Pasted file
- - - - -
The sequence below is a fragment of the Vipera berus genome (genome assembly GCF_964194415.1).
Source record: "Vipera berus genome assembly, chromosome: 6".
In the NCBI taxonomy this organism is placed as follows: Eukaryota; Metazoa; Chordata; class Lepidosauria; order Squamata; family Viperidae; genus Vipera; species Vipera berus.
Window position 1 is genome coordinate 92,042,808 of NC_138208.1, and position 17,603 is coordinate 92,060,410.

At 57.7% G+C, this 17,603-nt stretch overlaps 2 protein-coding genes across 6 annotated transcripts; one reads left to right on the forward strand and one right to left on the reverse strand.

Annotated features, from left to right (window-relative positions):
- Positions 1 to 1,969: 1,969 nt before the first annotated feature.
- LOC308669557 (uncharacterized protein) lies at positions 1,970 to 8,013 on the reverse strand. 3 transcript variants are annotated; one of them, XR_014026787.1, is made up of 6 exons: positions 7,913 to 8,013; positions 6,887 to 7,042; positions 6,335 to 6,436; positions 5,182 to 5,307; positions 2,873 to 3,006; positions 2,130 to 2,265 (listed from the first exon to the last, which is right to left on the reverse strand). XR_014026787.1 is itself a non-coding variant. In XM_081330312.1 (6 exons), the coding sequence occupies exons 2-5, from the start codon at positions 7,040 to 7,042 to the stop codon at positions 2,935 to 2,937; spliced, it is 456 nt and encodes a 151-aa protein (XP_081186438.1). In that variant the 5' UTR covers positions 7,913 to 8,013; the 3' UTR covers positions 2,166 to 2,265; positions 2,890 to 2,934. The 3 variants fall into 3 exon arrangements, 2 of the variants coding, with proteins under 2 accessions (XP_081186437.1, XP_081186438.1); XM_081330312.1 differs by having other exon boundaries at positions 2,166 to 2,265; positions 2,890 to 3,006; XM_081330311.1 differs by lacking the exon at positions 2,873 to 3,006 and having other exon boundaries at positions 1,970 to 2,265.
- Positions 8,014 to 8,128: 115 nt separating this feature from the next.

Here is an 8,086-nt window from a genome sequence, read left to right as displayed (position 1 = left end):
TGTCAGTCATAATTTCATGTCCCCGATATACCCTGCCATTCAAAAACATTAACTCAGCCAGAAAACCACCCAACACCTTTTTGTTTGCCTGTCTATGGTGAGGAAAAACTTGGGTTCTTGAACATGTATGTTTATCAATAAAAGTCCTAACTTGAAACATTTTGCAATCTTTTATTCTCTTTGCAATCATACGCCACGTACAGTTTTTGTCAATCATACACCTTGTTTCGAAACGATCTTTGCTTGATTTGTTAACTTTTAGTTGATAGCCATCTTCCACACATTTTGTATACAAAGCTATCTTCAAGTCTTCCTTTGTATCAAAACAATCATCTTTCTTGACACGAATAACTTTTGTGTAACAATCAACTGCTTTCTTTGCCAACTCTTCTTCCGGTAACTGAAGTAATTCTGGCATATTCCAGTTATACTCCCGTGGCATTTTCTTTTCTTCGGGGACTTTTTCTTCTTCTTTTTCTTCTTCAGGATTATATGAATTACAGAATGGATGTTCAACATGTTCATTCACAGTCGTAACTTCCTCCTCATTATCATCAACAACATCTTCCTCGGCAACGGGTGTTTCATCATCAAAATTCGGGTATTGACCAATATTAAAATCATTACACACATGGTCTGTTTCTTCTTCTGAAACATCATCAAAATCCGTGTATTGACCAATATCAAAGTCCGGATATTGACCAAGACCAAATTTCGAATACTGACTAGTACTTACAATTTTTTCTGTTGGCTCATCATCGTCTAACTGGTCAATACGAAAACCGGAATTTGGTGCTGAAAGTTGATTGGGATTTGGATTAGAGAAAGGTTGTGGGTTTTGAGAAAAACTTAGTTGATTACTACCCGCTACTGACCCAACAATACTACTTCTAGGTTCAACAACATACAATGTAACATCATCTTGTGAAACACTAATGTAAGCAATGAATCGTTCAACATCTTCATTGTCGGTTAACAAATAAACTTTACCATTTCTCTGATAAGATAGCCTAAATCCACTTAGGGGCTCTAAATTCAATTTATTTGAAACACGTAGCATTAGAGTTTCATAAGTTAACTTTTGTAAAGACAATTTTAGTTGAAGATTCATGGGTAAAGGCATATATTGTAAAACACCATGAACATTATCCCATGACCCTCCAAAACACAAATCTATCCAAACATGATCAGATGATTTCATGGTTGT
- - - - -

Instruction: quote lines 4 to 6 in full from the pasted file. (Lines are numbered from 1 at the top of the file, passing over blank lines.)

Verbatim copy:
Window position 1 is genome coordinate 92,042,808 of NC_138208.1, and position 17,603 is coordinate 92,060,410.

At 57.7% G+C, this 17,603-nt stretch overlaps 2 protein-coding genes across 6 annotated transcripts; one reads left to right on the forward strand and one right to left on the reverse strand.

Annotated features, from left to right (window-relative positions):